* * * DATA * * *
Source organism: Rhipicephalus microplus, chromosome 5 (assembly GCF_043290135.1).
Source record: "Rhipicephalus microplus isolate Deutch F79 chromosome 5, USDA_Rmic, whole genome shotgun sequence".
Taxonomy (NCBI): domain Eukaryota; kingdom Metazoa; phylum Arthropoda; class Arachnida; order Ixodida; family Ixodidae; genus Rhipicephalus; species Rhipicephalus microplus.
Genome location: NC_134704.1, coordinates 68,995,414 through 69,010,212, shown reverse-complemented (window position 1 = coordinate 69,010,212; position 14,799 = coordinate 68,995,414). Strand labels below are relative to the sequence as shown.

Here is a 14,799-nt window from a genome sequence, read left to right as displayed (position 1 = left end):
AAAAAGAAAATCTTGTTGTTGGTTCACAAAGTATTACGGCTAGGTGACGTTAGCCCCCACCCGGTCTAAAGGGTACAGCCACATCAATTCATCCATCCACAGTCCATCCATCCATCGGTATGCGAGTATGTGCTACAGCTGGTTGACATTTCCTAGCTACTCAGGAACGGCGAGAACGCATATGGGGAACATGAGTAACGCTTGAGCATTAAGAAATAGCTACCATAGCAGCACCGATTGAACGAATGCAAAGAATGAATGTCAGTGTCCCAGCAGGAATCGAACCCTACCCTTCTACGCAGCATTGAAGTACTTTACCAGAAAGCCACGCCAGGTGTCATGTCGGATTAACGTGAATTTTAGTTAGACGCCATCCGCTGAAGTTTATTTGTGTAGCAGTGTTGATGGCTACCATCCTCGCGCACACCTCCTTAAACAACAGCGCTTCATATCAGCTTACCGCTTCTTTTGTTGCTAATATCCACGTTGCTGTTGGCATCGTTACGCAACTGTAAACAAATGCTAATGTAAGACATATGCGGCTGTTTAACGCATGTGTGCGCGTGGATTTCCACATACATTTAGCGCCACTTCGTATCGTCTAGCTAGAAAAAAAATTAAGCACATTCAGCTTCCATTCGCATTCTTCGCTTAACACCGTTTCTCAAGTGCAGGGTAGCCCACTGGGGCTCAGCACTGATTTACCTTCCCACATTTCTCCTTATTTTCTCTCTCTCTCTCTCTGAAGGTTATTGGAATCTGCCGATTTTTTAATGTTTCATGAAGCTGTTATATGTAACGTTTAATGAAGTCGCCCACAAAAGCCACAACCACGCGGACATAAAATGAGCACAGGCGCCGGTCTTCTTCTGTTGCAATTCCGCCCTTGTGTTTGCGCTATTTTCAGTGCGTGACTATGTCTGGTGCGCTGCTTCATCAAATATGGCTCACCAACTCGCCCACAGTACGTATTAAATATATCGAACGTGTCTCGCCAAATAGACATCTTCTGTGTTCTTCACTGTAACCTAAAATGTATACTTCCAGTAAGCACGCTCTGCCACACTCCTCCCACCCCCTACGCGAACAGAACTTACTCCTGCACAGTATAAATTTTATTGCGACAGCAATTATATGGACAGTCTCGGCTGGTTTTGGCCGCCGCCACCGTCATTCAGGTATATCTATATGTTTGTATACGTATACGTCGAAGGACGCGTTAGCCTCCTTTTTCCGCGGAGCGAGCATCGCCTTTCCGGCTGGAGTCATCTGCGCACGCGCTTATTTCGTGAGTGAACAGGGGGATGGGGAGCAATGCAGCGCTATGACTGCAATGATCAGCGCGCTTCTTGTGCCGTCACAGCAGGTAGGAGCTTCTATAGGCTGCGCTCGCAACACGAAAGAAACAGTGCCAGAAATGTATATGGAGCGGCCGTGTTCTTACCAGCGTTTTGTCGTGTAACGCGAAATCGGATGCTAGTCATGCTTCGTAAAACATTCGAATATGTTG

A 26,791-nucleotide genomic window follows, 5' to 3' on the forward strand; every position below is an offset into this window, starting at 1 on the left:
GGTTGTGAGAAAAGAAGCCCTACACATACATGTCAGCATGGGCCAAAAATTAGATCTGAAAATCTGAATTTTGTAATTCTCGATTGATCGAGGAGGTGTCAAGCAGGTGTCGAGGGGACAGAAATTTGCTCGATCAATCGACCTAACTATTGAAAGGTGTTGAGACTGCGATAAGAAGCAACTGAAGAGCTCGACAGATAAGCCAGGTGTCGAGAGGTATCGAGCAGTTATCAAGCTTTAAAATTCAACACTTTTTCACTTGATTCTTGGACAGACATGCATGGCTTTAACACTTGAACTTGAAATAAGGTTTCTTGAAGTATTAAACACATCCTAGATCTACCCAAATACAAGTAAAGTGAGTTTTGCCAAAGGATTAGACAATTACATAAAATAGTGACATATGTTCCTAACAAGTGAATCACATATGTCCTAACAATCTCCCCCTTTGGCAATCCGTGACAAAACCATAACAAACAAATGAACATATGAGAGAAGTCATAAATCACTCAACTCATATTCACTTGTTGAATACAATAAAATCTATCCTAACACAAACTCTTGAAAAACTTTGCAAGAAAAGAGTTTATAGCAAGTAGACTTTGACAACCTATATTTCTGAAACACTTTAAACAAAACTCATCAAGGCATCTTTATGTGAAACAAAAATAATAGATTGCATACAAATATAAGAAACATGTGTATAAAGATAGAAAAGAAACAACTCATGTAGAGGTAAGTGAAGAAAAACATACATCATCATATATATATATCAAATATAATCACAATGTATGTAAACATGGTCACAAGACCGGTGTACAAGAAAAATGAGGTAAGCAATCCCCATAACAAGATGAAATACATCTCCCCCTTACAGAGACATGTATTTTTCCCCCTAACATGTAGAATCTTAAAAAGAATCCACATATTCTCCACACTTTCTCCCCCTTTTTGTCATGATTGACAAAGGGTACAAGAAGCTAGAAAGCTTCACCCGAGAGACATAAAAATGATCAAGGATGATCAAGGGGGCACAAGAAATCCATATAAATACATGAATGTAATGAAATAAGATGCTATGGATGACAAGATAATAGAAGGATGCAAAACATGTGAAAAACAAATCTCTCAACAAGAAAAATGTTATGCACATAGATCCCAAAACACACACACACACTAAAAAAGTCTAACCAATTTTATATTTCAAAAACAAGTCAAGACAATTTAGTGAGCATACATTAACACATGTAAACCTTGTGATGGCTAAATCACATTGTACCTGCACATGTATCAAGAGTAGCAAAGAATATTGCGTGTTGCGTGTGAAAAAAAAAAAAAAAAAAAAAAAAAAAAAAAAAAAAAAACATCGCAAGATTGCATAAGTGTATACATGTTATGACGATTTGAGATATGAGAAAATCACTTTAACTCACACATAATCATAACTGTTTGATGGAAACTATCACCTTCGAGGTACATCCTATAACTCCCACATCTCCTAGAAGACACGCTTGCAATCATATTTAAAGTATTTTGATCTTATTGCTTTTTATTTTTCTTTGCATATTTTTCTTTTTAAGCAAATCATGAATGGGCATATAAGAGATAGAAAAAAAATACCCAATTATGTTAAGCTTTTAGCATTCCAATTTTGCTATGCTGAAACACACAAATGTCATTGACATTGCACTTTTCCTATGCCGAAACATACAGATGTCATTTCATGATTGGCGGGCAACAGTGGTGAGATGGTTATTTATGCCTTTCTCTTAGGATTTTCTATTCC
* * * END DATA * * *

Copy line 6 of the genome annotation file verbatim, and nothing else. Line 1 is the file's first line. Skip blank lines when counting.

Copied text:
AAAAAGAAAATCTTGTTGTTGGTTCACAAAGTATTACGGCTAGGTGACGTTAGCCCCCACCCGGTCTAAAGGGTACAGCCACATCAATTCATCCATCCACAGTCCATCCATCCATCGGTATGCGAGTATGTGCTACAGCTGGTTGACATTTCCTAGCTACTCAGGAACGGCGAGAACGCATATGGGGAACATGAGTAACGCTTGAGCATTAAGAAATAGCTACCATAGCAGCACCGATTGAACGAATGCAAAGAATGAATGTCAGTGTCCCAGCAGGAATCGAACCCTACCCTTCTACGCAGCATTGAAGTACTTTACCAGAAAGCCACGCCAGGTGTCATGTCGGATTAACGTGAATTTTAGTTAGACGCCATCCGCTGAAGTTTATTTGTGTAGCAGTGTTGATGGCTACCATCCTCGCGCACACCTCCTTAAACAACAGCGCTTCATATCAGCTTACCGCTTCTTTTGTTGCTAATATCCACGTTGCTGTTGGCATCGTTACGCAACTGTAAACAAATGCTAATGTAAGACATATGCGGCTGTTTAACGCATGTGTGCGCGTGGATTTCCACATACATTTAGCGCCACTTCGTATCGTCTAGCTAGAAAAAAAATTAAGCACATTCAGCTTCCATTCGCATTCTTCGCTTAACACCGTTTCTCAAGTGCAGGGTAGCCCACTGGGGCTCAGCACTGATTTACCTTCCCACATTTCTCCTTATTTTCTCTCTCTCTCTCTCTGAAGGTTATTGGAATCTGCCGATTTTTTAATGTTTCATGAAGCTGTTATATGTAACGTTTAATGAAGTCGCCCACAAAAGCCACAACCACGCGGACATAAAATGAGCACAGGCGCCGGTCTTCTTCTGTTGCAATTCCGCCCTTGTGTTTGCGCTATTTTCAGTGCGTGACTATGTCTGGTGCGCTGCTTCATCAAATATGGCTCACCAACTCGCCCACAGTACGTATTAAATATATCGAACGTGTCTCGCCAAATAGACATCTTCTGTGTTCTTCACTGTAACCTAAAATGTATACTTCCAGTAAGCACGCTCTGCCACACTCCTCCCACCCCCTACGCGAACAGAACTTACTCCTGCACAGTATAAATTTTATTGCGACAGCAATTATATGGACAGTCTCGGCTGGTTTTGGCCGCCGCCACCGTCATTCAGGTATATCTATATGTTTGTATACGTATACGTCGAAGGACGCGTTAGCCTCCTTTTTCCGCGGAGCGAGCATCGCCTTTCCGGCTGGAGTCATCTGCGCACGCGCTTATTTCGTGAGTGAACAGGGGGATGGGGAGCAATGCAGCGCTATGACTGCAATGATCAGCGCGCTTCTTGTGCCGTCACAGCAGGTAGGAGCTTCTATAGGCTGCGCTCGCAACACGAAAGAAACAGTGCCAGAAATGTATATGGAGCGGCCGTGTTCTTACCAGCGTTTTGTCGTGTAACGCGAAATCGGATGCTAGTCATGCTTCGTAAAACATTCGAATATGTTG